Monday, July 15, 2013
KULTIVATOR – Barndomens stigar (Bauta, 1981)
International relevance: ***
Often lumped in with the Zeuhl bands, I still think Kultivator has a lot more to do with the British art rock style somewhere in-between King Crimson, Henry Cow and even Soft Machine, than with Magma or later generation Zeuhl act Kōenji Hyakkei. For Swedish references, ”Klossa knapitatet” era Samla Mammas Manna is probably the most appropriate parallel. Kultivator's sole album ”Barndomens stigar” stands up well to any international comparisons, with tight and intelligent compositions, excellently executed with the nothing short of amazing Johan Svärd on drums and bass player Stefan Carlsson. Kultivator had a connection with the legendary Ur Kaos as keyboard player Johan Hedrén were in both bands for a while. Together they formed the core of the highly active art rock scene in Linköping, a city otherwise best known for its university and the vanguard hospital. With Lars ”Lach'n” Jonsson, highly talented musician and owner of the Bauta Records label, the scene had an obvious centre. Bauta Records is still active, providing the world with top notch Swedish progressive rock with a striking arty edge.
Recorded in 1980 but not released until the following year, ”Barndomens stigar” kicks off with the energetic ”Höga hästar”, one of the album's definite highlights, with Svärd going wild on the drums. Energy is like a code word for the album; even the title track which relies on a somewhat subdued folksy or baroque sounding themes has an inherent force that is anything but relaxing.
As mentioned above, Kultivator's compositional skills are proven again and again throughout the album. Some prog (and for that matter, progg) bands just don't seem to understand the cause-and-effect function of musical segments, haphazardly jumbling up a bunch of themes and time signatures, but Kultivator has a firm grasp of causal musical relations. However, ”Barndomens stigar” is a much freer spirit than the regular, strictly performed Zeuhl album, why some Zeuhl fans have expressed their disappointment with the album – another reason why it shouldn't be forced into an area where it doesn't fit too well. The thing is that ”Barndomens stigar” is an original piece of work and should be approached as such.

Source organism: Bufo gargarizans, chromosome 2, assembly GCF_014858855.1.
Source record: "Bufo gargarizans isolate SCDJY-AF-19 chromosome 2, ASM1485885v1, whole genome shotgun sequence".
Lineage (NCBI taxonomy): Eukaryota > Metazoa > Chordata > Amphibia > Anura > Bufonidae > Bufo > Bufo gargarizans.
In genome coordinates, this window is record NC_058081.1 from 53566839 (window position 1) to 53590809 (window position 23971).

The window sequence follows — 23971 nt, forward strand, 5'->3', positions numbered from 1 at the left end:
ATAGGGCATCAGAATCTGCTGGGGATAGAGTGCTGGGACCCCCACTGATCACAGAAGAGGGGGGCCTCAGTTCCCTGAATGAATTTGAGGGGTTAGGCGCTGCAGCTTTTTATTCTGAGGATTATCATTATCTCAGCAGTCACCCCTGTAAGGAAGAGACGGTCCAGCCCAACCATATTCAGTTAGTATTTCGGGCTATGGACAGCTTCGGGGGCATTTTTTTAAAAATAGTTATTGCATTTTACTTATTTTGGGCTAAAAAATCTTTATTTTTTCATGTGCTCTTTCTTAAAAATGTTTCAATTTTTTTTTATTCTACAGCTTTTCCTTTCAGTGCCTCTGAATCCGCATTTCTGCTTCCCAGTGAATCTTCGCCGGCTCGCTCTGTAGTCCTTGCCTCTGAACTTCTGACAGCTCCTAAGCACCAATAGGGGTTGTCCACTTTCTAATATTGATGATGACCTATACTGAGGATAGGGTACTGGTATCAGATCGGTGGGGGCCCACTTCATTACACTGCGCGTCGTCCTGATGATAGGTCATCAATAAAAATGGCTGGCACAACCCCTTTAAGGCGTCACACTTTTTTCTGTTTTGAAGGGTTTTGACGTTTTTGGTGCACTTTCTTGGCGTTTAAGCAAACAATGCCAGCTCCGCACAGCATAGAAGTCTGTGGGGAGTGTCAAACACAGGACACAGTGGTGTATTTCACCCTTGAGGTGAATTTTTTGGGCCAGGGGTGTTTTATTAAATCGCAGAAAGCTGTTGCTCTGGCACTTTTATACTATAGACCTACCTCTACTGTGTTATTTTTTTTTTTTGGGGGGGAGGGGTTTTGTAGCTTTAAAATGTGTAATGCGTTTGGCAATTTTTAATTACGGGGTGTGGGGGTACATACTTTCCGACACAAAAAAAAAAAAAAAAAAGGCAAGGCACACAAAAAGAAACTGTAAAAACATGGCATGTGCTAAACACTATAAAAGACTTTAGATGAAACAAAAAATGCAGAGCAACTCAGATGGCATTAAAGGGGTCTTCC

The album has been released on CD twice. The first time around, two tracks were added to the original running order. ”Häxdans” connects well with the title track taking good use of baroque influences. ”Tunnelbanan” is a medley recorded live in their native Linköping two years prior to the release of the original album. Although not as focused as the remainder of the album, the track nevertheless shows they were on to something already in the 70's.
Some years ago, Mellotronen released a further enhanced version of the album, including not only a live version of album track ”Novarest”, but a bonus EP entitled ”Waiting Paths”, comprising four songs recorded by the re-united band in 2006. Still a great band, they kept the intensity of 1980 a bit at bay, going for a slightly more reflective approach, as in the beautiful ”Bringing Water”. Although less zealous, in a sense more ”mature”, these four songs don't detract from the original album's excellence. The Mellotronen version of ”Barndomens stigar” is the one to get.
Johan Hedrén has been involved in several Bauta releases, and has also released a tranquil ambient styled solo album entitled ”Kretslopp” which also featured a set of paintings by Linköping born and bred artist Ola Freijd. Ingemo Rylander appears on J. Lachen's solo release ”Music for the Dying Forest”.
In the Darkness' Plait (from the "Waiting Paths" EP)